This question reflects the key consideration for the New Perspective on Paul and a fundamental aim of Wright's scholarship: to allow the apostle Paul to speak for himself without imposing modern considerations and questions upon him and in so doing, seeking to ascertain what St. Paul was really trying to say to the people he was writing to. From this, Wright contends that by examining the Pauline corpus through this unique perspective, difficult passages within the text become illuminated in new ways, his letters gain coherence both in their particularities as well as with one another, and it provides an overall picture of what Paul was about, without doing violence to the little details within the letters.
The content of the new perspective can be traced to the work of E. P. Sanders and his book Paul and Palestinian Judaism. In this 1977 work, Sanders argued that the prevailing view of first-century Judaism in the New Testament was inaccurate. He described it instead as "covenantal nomism", which emphasised God's election of a people and adherence to the Torah as a way of "staying in" the religion (rather than a way of "getting in"). Pauline scholars such as Wright who adhere to Sanders' reading of Judaism see Paul's "problem" with law adherence not as a rejection of the attitude that God's favour depended upon the fulfilment of the requirements of the law, but rather was a rejection of the law's function of dividing Jew from Gentile.
In speaking on justification, Wright contends, "the discussions of justification in much of the history of the church, certainly since Augustine, got off on the wrong foot - at least in terms of understanding Paul - and they have stayed there ever since." In this way, the Church, according to Wright, has subsumed discussions surrounding the reconciliation of man to God under the label of justification, which has subsequently given the concept an emphasis quite absent from what he believes is found within the New Testament. This leads Wright to argue that this incorrect perception of justification has done violence to the text for hundreds of years and that the text itself should be the starting point in determining what Paul seeks to say about justification.
Through his attempt of returning to the text to allow Paul to speak for himself as he suggests, Wright offers a definition of what he believes the apostle means by 'justification,' which is contrary to popular belief. In crafting said definition, the interpreter identifies three pieces, which he believes to be vital to this consideration: that justification is dependent upon covenant language, that it utilises law-court language, functioning within the covenantal setting as a strong explanatory metaphor of justification, and that it cannot be understood within a Pauline context as separate from eschatology. Through the inclusion of covenant language, justification alludes to the presence of sin and wickedness in the world and the way in which the covenant was instituted to bring about salvation. Within this context, the law-court metaphorical language acknowledges God's role as judge who is to put the world to rights, to deal with evil and to restore justice and order to the cosmos. Finally, Wright's definition of 'justification' within Paul's letters acknowledges that the term is not associated, as has commonly been perceived, with one's personal needs necessary to attain salvation, but instead with what marked someone as a member of God's people.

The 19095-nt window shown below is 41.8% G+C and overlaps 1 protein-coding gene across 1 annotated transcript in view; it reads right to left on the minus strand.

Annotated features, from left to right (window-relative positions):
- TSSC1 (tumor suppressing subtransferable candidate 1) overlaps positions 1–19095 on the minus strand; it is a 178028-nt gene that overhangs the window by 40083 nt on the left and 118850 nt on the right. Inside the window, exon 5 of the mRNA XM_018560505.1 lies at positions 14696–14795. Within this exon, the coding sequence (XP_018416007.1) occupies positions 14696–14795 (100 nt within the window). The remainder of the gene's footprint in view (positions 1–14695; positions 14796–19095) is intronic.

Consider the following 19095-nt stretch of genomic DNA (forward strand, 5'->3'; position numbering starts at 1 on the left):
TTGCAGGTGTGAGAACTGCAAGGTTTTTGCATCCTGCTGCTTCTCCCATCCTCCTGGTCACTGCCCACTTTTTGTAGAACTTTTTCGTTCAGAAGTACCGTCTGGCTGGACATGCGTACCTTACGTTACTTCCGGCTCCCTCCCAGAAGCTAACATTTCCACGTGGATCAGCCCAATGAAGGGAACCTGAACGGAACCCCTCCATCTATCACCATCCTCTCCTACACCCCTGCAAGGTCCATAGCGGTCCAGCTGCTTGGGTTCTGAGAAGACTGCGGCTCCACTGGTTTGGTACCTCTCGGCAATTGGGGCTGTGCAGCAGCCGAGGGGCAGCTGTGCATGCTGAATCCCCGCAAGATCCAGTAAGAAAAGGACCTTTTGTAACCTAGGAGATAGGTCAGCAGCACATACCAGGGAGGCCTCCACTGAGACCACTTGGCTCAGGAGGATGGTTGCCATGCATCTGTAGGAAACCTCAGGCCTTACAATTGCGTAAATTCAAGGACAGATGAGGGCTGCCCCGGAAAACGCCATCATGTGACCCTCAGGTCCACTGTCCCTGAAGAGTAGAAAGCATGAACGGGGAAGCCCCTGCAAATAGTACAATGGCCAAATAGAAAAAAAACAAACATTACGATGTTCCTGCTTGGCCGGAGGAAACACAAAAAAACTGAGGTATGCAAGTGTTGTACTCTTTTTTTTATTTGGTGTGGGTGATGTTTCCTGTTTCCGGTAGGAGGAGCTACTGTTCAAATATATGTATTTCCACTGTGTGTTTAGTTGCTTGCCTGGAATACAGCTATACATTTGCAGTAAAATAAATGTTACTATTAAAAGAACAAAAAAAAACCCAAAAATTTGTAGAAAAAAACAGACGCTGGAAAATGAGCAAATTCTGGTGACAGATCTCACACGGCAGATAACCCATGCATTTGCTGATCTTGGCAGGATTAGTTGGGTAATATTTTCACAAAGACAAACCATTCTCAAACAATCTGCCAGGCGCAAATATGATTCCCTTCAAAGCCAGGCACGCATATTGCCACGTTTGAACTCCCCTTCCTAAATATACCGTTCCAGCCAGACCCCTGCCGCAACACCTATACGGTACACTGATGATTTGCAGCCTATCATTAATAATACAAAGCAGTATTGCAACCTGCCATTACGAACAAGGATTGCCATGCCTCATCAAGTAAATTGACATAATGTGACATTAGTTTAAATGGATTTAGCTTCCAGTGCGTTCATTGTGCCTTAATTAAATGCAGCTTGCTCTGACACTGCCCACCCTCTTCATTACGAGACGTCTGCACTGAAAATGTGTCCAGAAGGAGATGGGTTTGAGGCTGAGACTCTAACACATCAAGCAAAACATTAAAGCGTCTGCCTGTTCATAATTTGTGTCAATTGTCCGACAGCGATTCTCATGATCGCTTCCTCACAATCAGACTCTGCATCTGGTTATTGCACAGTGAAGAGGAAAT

In 2008, Wright criticised "secular utopianism", accusing it of advocating "the right to kill unborn children and surplus old people".Times columnist David Aaronovitch challenged Wright specifically to substantiate his claim that any secular group does indeed advocate the killing of elderly people, leading to an ongoing exchange in which Wright held to his main point.
Regarding the historical Jesus, Wright follows the "thoroughgoing eschatology" tradition of Albert Schweitzer against the "thoroughgoing scepticism" of William Wrede and the Jesus Seminar, whom he regards as Wrede's modern-day counterparts. Wright also argues for a 'very Jewish' Jesus who was nonetheless opposed to some high-profile aspects of first-century Judaism. Similarly, Wright speaks of Jesus as 'doubly', 'multiply', 'thoroughly', and 'deeply' subversive, while at the same time distancing Jesus from other known seditious and revolutionary movements within first-century Palestine. In some ways his views are similar to those of such scholars as E. P. Sanders and the lesser-known Ben F. Meyer (whom Wright calls "the unsung hero" of New Testament studies). However he disagrees with the view of Sanders that the Pharisees would not have exhibited the violent opposition to Jesus depicted in the Gospels. He has also defended a literal belief in the Second Coming and the resurrection of the dead as central to Christianity.
Wright is critical of more liberal theological circles. The Jesus Seminar's Marcus Borg, with whom Wright shared mutual admiration and respect, co-authored with Wright The Meaning of Jesus: Two Visions to elaborate their contrasting opinions. In 2005, at the Greer-Heard Point-Counterpoint Forum, Wright discussed the historicity of Jesus' resurrection with Jesus Seminar co-founder John Dominic Crossan. Wright and Crossan, who also have mutual admiration, hold very different opinions on this foundational Christian doctrine. For Crossan, the resurrection of Jesus is a theological interpretation of events by the writers of the New Testament. For Wright, however, the resurrection is a historical event--coherent with the worldview of Second Temple Judaism--fundamental to the New Testament.